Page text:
In an earlier article, I walked readers through the basics of finding a quality tattoo artist in whatever area of the country they may be in. Those were the first steps. Once you’ve followed the hunting, you still need to ensure there is no doubt in your mind, particularly if you intend to get multiple inkings. Here comes the part where you get more personal with your selection(s):
1) Make the tattoo personal and get input from the artist. I touched on this point a little in my previous post on this top, but it’s worth repeating. If the artist goes to the books and tries to sell you on a pre-done tattoo without asking several questions, then bail. Immediately. If the artist says things like: “Well, it’s up to you” as you describe what you are thinking, then bail. Immediately. That is code for “I don’t care; I’ll do whatever you want. I just want your money.” If they look at you like you’re idea is crazy or begin to ask a bunch of questions, then you probably have the right one. As I mentioned in my previous article on this topic, a tattooist who takes their job personally will tell you if your idea is ludicrous, or will talk to you about modifications that would fit you or the pattern better (my serpentine dragon tattoo discussion is a perfect example of what I am talking about). They will offer design alternatives, but not from a flipbook necessarily. They might show you some ideas and how certain aspects of your design can be blended together based on the designs found in the stand flipbooks, but they won’t just agree; nor will they push a book design on you. If they work with your design, you’ve found a keeper.
2) Test them: One test for finding the best artist is to ask them to draw what I call a “10-minute sketch.” Describe what you want and ask the artist to draw up a quick sketch right in front of you. However, this only works if there isn’t anyone else in the shop waiting to get helped. I haven’t had to try this trick, but two friends of mine have. Both were glad they asked. The artists, while personable and well-versed in their art, were horrible first drafters. Both artists struggled with initial conceptualizations. That isn’t always a good sign of things to come. It’s unfair to assume they will create a “perfect” design off the top of their head in 10 minutes, but if they can’t grasp the initial design concept, then there’s a problem. And that’s what this type of test will show.
3) Final Exam: Once you believe you have found the right fit, make sure the artist presents you with multiple sketches of your design idea. I’ve had my work go through 3-4 drafts with at least two options at each go-around, and I know others who have had their work go through even more. A professional artist-a.k.a., one with art experience or years of experience and a great reputation-will always present you with multiple sketches (unless the artist you are seeing is one of the legends in the business; in that case you might be happy with anything they put on you.). My latest tattoo is in its third revision and the last two sketches I saw next to one another clarified my overall conception; I want the body from one and the head from the other. My tattooist had the general conception in his “10-minute sketch” so was able to more accurately sketch the designs; he even doodled them in his free time on a public scratch pad at the front of the shop in order to more completely grasp the variations that might work. As anyone who reads up on tattoo artistry or interviews and articles by those who are tattooists themselves, quality artists are happy to do this because it showcases their work; it is a matter of pride for them. Kat VonD discusses this very fact in a couple interviews. If someone does come to you and ask about it, you are bound to tell them it’s a custom design, and custom designs are for those who are in for making statements and showing their passion and respect for certain people, things or ideas. A quality tattooist will always have that thought in the back of their mind.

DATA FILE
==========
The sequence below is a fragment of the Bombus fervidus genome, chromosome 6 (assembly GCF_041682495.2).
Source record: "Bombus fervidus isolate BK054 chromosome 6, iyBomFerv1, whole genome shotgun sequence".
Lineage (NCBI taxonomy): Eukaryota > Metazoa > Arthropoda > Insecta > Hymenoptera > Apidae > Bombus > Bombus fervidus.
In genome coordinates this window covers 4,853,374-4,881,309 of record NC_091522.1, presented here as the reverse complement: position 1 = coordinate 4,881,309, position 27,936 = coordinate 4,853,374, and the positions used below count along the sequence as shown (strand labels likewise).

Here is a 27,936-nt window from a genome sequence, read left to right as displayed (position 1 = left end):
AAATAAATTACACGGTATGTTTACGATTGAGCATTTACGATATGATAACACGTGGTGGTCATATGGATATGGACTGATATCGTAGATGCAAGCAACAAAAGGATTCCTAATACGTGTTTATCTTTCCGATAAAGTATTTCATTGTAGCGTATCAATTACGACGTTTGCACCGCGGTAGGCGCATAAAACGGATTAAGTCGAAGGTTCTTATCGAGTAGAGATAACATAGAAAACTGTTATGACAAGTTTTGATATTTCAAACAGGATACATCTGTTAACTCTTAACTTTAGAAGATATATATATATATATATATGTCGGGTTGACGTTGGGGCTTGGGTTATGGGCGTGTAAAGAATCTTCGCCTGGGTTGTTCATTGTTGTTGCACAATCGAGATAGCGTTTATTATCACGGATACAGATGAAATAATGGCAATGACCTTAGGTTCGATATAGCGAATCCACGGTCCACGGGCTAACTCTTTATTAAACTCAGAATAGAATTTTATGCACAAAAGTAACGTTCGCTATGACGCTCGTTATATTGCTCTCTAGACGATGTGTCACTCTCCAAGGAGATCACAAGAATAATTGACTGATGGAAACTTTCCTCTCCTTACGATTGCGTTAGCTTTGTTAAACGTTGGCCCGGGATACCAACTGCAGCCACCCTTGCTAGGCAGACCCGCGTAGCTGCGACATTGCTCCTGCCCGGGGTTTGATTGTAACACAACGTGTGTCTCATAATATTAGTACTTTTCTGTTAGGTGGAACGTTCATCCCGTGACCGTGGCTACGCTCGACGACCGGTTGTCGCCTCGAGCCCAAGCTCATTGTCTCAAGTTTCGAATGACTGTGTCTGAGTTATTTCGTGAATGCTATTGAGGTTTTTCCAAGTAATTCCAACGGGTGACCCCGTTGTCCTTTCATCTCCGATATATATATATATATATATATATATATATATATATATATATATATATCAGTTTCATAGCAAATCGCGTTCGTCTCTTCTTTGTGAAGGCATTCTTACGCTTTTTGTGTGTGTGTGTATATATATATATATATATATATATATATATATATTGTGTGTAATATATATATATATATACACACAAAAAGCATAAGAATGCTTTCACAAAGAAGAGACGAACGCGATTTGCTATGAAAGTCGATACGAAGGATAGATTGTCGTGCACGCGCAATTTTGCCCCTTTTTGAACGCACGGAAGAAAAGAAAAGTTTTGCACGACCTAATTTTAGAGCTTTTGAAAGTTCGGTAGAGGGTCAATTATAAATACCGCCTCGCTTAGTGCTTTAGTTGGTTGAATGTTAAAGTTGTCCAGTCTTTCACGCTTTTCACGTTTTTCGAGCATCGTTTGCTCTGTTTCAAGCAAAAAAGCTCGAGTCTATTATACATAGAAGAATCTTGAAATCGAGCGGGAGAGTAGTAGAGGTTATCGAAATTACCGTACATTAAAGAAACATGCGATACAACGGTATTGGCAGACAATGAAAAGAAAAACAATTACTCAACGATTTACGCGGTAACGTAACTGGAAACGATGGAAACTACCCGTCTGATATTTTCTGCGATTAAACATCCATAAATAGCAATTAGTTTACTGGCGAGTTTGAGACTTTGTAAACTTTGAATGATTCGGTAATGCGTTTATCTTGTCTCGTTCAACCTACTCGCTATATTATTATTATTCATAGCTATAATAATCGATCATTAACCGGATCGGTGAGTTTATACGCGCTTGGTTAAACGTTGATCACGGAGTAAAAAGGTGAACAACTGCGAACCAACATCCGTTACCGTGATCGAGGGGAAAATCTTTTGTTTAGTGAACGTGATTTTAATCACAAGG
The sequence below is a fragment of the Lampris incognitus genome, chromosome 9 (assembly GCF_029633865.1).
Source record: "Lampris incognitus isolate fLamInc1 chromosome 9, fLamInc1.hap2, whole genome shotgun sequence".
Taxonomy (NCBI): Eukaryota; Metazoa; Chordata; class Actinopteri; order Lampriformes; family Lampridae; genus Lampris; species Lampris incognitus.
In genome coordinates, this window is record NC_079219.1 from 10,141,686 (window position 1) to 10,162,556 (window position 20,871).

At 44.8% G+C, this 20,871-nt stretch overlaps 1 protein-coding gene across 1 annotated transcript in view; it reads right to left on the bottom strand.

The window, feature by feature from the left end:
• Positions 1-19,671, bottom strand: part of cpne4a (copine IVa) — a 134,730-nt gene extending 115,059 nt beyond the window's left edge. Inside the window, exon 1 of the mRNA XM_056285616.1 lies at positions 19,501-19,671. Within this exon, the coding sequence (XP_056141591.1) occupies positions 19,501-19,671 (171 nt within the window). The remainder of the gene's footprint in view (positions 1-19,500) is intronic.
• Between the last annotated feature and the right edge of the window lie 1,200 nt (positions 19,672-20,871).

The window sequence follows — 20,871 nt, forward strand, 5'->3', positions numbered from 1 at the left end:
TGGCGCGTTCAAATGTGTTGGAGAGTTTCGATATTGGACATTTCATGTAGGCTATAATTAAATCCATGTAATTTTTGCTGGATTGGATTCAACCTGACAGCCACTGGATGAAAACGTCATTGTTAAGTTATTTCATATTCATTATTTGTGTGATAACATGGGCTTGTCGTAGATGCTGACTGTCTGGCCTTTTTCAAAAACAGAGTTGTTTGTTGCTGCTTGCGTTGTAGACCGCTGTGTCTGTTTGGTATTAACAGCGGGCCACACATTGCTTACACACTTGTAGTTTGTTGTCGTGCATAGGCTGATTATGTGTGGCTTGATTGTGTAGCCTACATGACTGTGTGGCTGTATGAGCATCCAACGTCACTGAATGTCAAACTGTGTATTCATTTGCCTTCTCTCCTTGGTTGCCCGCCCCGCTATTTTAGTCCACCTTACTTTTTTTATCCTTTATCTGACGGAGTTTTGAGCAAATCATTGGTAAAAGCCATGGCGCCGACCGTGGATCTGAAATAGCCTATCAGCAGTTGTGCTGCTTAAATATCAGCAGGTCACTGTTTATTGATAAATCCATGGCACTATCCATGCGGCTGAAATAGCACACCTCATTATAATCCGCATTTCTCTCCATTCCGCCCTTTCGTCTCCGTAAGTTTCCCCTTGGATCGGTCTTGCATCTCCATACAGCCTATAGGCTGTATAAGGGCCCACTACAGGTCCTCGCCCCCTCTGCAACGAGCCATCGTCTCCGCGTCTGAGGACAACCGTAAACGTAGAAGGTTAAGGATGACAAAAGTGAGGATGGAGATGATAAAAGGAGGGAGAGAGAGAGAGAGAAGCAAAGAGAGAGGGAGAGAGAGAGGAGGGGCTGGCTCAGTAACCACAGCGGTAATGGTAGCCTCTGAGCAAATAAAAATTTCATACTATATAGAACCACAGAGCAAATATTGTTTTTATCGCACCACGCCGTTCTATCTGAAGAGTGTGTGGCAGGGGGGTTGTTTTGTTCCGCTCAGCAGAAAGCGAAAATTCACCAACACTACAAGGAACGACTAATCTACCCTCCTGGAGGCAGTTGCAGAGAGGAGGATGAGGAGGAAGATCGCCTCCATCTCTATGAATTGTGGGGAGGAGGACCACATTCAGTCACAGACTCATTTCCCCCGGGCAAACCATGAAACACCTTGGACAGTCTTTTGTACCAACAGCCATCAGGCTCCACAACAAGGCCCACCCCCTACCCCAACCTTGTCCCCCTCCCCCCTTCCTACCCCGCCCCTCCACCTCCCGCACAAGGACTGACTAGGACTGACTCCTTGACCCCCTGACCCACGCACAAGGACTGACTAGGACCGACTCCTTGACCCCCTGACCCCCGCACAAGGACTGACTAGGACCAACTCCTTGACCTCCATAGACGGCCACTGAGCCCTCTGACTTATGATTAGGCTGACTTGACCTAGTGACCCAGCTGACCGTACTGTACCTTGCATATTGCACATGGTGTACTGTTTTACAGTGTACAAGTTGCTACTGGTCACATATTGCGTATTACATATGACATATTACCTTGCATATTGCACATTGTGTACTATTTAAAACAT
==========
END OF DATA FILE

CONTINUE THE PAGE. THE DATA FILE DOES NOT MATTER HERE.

Remember: Once you get the ink, it’s pretty much permanent (although there is new ink-on the market for about three years now-that is more easily lasered off than the standard stuff (1-2 sittings versus 3-15), but there is significant debate as to its quality). Regardless of the new ink, the fact that most ink used is absolutely permanent makes finding the right tattoo artist all the more important. And make sure he or she guides you to the best fitting tattoo. If all you are after are random tattoos with no particular meaning (or want something relatively common like a heart with “Mom” across it or barbed wire or stars), then you can go to anyone, but if you are looking to make the art personal (like most tattoo artists and tattoo lovers, I recommend you do), then find the artist who is most qualified and best educated in art and willing to give you a piece of their mind if they feel it prudent. Body art should be a statement about you; nearly all tattos should have a story. And the right artist knows that.